You are given clippers and a twisty tie and are set free into the fields to cut your own batch. You can cut some for cooking (Provence) or go for the aromatic lavender (Grosso!) There are bees all over. I am not a fan of being around stingy things so was a bit concerned. They have a sign up stating that the bees won’t bother you and I decided to just believe them and waltz through. One with the bees. . . one with the bees. .
Won’t even lie. The bees were so into their pollinating that I felt a bit bad cutting down their fine work, but did it anyway. They did not bother me once. Err.. okay. One seemed to yell at me until I moved a little bit.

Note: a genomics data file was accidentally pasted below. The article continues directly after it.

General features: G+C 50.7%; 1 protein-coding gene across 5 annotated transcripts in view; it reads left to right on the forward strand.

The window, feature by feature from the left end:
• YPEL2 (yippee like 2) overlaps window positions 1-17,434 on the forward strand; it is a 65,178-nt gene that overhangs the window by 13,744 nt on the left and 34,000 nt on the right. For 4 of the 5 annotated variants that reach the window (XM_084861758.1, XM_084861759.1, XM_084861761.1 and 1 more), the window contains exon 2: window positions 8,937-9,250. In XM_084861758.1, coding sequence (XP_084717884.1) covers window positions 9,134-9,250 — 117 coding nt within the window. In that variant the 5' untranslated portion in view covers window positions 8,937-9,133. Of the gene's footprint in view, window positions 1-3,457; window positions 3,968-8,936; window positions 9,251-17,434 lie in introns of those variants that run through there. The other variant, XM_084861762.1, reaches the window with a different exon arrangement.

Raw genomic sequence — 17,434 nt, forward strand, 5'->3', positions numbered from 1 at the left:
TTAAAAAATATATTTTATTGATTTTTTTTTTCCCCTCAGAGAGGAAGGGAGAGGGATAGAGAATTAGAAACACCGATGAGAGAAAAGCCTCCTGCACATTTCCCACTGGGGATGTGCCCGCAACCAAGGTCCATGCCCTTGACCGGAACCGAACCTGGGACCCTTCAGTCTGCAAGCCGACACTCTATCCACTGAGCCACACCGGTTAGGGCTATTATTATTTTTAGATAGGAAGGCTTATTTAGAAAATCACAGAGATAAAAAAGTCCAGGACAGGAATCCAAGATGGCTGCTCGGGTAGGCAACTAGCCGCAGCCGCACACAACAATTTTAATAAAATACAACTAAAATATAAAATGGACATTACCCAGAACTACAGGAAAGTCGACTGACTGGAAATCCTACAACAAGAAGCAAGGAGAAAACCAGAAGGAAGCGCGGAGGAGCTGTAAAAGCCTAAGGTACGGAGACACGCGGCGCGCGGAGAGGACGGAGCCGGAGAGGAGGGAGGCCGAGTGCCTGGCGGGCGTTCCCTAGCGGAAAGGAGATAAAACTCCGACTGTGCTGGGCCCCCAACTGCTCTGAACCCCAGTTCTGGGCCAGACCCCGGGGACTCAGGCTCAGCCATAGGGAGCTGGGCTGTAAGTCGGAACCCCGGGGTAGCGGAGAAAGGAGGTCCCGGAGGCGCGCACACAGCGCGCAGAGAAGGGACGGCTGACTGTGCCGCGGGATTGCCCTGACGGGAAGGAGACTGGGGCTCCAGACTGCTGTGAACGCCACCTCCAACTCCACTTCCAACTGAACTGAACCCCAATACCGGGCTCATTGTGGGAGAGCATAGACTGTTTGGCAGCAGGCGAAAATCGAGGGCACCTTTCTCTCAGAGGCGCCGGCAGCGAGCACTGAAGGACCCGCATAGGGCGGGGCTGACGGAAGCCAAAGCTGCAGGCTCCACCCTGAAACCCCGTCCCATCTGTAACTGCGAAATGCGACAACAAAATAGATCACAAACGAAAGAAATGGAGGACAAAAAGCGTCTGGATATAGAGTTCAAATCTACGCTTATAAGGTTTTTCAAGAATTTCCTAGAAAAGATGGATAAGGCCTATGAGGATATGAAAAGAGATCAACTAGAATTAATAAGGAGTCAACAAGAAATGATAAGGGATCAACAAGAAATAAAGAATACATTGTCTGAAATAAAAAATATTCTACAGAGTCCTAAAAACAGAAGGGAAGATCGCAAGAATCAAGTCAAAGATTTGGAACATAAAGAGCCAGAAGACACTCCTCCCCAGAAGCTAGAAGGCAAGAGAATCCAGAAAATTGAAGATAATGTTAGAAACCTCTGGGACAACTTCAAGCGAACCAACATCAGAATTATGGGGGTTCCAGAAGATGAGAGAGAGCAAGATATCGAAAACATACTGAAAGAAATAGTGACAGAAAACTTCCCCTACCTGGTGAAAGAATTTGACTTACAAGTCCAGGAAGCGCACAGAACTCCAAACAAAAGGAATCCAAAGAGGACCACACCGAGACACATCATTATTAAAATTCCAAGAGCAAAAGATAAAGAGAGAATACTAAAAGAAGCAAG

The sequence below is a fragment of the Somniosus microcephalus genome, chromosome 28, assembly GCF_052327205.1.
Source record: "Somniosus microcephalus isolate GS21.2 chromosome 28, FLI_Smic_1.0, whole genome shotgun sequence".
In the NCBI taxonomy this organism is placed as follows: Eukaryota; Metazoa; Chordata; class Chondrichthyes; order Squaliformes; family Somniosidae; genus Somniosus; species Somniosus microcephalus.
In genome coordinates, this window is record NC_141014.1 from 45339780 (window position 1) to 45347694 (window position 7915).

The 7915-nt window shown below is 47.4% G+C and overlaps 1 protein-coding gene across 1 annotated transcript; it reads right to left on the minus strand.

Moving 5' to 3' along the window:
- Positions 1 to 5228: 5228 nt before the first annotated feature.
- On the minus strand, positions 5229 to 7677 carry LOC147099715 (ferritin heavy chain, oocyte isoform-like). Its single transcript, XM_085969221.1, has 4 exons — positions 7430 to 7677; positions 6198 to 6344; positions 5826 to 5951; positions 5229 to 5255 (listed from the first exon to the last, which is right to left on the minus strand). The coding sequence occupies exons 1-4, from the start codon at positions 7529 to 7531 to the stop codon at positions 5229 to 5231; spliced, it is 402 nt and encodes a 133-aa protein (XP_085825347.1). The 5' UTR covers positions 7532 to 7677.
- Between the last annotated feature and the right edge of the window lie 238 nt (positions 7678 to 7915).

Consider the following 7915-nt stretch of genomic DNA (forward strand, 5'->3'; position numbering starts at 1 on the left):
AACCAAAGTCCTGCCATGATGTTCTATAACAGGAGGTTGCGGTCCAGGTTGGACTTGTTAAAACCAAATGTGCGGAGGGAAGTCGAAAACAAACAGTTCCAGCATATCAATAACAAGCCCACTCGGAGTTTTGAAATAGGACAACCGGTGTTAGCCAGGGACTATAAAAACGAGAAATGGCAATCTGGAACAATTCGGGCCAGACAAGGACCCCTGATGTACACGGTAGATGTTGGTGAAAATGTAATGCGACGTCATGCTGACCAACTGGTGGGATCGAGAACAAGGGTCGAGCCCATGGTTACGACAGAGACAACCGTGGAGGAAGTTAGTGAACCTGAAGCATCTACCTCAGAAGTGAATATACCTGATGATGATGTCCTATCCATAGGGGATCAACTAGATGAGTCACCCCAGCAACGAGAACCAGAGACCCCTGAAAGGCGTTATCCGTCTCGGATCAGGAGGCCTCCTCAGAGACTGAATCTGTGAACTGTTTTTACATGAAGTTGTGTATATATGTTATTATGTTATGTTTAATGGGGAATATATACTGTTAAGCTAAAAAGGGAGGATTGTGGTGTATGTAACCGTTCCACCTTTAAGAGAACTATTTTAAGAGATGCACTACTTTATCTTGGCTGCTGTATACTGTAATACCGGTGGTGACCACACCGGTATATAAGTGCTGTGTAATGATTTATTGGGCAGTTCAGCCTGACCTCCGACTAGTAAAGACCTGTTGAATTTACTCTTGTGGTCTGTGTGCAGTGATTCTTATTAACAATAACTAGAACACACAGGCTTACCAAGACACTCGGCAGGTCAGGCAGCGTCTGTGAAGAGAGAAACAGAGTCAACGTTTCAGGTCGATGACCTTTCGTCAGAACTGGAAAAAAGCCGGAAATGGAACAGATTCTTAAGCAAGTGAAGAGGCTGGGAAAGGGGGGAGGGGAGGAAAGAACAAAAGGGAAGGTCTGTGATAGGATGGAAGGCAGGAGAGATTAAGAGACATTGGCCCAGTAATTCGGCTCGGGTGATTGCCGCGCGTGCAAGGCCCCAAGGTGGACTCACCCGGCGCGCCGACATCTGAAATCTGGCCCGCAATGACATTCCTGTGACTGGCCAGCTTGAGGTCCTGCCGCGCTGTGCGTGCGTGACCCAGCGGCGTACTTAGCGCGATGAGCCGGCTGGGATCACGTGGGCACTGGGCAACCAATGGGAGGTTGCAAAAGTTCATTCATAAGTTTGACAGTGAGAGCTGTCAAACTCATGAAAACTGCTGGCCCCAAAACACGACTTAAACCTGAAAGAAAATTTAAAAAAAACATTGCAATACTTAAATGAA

After gallivanting about in the fields, it was time to check out the products. One of the owners, Karen Evenden, was standing by to help me decide what to buy. Lavender everything. Lotion, spritzer, body wash, sea salts, jams, scones, honey. Karen let me try the jams and honey. I grabbed as much as I could. I am really looking forward to making the scones. The lavender buds for cooking and tea are fantastic. Been throwing them in my vegetable saute´ and loving it! Make sure to check out the above video. A really cool woman named Brooke explained everything about the ranch to me and Karen describes some of the products. Great people!
Again, the lavender fields are only open in the summertime, but their products are available through their website all year ’round.